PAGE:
Virginia Gov. Charles S. Robb urged a sympathetic congressional task force yesterday to give state governments "a strong voice" and a free hand in allocating funds for education.

"We are fully willing to be held accountable for funds and goals," Robb told the House Budget Committee's task force on education and employment, provided the federal government loosens the "strings attached" to block grants. "Congress should target programs," but leave the methods to the states, Robb said.

Robb, who testified on behalf of the National Governors' Association, found an audience receptive to his argument that the states should have the authority to set and maintain standards for public education.

"What I hear from a lot of my constituents," said Rep. Michael E. Lowery (D-Wash.), "is that the one place the New Federalism makes sense is in shifting total reponsibility for the schools to state governments, and turning over Medicaid" and other federal-state partnerships to the U.S. government.

"We can do business," Robb responded heartily. "That's a grooved pitch for any governor."

Robb told the task force, headed by Rep. Pat Williams (D-Okla.), that the first step in attracting and keeping better public school teachers is improving their pay. "We have to compensate teachers fairly and . . . competitively," Robb said, as he described his legislative proposal to raise teacher salaries in Virginia 10 percent each year during the four years of his administration.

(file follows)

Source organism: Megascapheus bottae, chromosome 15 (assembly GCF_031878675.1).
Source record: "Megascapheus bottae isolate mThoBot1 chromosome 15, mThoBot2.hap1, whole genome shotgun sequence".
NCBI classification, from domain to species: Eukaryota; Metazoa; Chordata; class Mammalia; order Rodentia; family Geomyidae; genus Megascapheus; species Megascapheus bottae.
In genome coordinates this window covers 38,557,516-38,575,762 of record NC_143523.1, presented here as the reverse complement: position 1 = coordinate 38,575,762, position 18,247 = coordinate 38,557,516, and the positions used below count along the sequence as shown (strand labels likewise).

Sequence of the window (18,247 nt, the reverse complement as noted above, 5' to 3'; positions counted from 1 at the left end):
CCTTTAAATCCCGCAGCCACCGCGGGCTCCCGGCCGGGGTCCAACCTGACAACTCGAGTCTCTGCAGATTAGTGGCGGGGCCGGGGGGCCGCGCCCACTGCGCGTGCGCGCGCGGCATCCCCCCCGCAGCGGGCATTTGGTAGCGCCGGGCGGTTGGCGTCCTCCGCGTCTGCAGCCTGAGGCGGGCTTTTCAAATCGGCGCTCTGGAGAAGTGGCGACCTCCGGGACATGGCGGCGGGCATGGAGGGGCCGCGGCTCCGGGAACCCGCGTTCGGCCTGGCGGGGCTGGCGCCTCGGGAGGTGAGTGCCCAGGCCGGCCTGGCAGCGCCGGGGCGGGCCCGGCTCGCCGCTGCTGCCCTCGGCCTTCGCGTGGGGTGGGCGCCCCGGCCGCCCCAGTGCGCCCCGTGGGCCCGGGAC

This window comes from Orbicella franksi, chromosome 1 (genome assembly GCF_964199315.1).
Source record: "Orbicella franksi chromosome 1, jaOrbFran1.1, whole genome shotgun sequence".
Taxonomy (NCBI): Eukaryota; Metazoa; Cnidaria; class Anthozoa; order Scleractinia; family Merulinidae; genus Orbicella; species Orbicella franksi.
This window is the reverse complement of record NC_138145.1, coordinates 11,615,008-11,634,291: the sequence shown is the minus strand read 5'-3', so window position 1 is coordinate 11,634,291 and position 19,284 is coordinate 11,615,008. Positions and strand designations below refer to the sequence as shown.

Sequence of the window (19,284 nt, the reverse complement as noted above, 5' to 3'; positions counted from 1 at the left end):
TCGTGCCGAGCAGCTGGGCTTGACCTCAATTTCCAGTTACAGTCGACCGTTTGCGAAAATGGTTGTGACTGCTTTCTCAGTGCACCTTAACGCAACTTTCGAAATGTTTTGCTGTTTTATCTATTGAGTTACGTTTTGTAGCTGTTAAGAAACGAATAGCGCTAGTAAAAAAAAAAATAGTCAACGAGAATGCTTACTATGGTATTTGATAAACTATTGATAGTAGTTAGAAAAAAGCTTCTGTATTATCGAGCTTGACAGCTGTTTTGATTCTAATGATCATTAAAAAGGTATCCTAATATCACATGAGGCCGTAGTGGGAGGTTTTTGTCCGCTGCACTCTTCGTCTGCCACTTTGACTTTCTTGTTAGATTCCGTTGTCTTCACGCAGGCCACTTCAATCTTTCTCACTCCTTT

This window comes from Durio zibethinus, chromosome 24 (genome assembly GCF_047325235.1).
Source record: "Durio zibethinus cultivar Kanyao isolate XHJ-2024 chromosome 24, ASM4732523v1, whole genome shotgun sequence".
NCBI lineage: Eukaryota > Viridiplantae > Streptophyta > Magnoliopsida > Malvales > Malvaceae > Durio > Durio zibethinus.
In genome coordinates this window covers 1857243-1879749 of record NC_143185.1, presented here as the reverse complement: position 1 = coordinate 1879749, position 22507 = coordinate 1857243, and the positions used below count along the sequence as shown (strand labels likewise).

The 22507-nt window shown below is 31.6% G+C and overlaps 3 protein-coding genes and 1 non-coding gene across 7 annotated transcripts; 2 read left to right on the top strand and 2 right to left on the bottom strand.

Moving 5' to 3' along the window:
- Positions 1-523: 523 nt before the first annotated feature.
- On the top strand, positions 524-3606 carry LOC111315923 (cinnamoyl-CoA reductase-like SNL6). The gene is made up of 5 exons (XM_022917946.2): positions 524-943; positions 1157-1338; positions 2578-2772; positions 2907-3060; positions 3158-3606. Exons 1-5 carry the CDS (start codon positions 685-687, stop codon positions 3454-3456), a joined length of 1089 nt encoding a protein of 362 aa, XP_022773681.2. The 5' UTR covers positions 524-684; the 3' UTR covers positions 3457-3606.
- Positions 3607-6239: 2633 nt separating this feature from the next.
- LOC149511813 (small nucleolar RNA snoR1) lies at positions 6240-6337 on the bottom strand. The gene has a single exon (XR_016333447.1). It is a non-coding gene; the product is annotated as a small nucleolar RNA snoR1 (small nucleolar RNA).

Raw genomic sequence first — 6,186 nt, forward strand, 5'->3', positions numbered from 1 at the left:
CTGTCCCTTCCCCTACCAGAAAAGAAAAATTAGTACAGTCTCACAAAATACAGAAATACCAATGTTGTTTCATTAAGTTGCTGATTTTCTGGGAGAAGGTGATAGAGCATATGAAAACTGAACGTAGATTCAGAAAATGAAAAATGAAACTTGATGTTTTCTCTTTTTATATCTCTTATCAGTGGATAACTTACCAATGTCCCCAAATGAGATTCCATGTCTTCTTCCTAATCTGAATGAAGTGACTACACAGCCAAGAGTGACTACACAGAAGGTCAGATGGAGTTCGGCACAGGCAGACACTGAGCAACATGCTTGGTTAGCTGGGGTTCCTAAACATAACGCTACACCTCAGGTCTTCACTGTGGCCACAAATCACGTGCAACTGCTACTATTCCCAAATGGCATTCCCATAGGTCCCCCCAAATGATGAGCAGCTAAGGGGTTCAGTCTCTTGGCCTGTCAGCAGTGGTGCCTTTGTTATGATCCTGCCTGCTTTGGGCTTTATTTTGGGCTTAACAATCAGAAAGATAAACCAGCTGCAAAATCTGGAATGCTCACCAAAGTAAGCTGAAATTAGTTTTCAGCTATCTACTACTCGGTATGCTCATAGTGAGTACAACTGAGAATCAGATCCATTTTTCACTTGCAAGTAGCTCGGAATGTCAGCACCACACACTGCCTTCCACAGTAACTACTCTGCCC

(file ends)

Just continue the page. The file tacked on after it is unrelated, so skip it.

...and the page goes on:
However, in many local jurisdictions, including Northern Virginia, teachers have complained that those 10 percent increases earmarked by the General Assembly for teacher salaries have been trimmed by local authorities who say they needed to spend the added state aid elsewhere.

"We're looking into that," Robb said after the hearings. "Philosophically, I'd like to see the states take an increasing role in setting teacher salaries. Just personally, I'd like to see teachers become state employees, not local, and the state could guarantee their salaries."

Robb said, however, he has no plans to initiate such a proposal in Virginia.

Robb told task force members he had not yet read Wednesday's Supreme Court decision ruling that tuition tax credits for private and parochial schools are not unconstitutional. "Whether or not they're legal, tuition tax credits are bad public policy that will erode the public school system even further."

Robb also testified that he is sponsoring a pilot program to fund a combination master teacher/performance pay program in Virginia, although he declined to go into "the nitty-gritty" of describing how merit pay would be awarded.

Robb also refused to estimate how much federal money would be necessary to improve public education. "I see Sen. John Glenn D-Ohio is the low bidder" proposing $4 billion, Robb said, but "I don't want to play that numbers game."